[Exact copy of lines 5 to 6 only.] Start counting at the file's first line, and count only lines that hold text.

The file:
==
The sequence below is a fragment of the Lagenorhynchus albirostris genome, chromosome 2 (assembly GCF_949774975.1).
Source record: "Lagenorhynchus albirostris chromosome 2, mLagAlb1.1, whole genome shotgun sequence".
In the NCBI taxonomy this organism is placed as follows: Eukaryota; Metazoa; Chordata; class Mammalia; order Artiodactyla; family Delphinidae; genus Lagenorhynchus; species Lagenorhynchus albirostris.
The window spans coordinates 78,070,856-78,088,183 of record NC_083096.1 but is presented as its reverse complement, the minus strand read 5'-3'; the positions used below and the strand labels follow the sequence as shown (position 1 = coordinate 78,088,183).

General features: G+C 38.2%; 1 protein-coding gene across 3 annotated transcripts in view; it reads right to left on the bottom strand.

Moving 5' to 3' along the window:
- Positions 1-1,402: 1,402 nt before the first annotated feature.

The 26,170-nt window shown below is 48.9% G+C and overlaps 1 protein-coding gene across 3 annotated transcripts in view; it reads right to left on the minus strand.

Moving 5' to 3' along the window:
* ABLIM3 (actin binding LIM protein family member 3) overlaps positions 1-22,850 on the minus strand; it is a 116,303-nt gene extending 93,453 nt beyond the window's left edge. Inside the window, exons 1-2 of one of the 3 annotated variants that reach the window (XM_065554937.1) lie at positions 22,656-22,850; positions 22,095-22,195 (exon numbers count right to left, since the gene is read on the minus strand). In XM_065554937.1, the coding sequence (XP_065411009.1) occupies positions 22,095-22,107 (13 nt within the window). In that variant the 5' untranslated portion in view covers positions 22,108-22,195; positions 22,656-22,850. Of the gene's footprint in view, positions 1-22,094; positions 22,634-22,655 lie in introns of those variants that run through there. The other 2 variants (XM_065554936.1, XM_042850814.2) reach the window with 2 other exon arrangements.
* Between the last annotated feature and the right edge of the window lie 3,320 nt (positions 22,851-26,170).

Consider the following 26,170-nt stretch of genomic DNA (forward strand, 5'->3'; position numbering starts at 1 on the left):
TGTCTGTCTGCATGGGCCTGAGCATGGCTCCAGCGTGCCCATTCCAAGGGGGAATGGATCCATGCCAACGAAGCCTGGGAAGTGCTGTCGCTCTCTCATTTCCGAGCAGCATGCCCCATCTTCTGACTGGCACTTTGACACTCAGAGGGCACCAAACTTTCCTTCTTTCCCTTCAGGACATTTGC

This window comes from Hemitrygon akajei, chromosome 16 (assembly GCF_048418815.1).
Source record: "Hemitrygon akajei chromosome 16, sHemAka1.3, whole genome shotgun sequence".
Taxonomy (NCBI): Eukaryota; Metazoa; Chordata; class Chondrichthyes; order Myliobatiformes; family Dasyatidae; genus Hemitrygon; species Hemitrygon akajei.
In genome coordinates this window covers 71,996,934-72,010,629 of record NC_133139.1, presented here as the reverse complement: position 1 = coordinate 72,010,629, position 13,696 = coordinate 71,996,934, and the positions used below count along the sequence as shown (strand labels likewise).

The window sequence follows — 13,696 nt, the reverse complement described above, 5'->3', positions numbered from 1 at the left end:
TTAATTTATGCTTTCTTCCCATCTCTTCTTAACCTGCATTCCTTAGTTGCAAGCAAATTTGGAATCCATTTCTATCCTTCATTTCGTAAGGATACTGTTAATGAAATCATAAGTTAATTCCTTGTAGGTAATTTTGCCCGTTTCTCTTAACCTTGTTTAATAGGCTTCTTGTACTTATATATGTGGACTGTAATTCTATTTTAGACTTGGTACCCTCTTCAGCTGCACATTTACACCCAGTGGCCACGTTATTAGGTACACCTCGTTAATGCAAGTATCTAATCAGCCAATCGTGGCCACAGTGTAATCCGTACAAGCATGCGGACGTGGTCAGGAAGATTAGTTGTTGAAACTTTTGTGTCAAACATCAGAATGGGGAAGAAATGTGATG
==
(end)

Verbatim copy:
General features: G+C 38.2%; 1 protein-coding gene across 3 annotated transcripts in view; it reads right to left on the bottom strand.

Moving 5' to 3' along the window: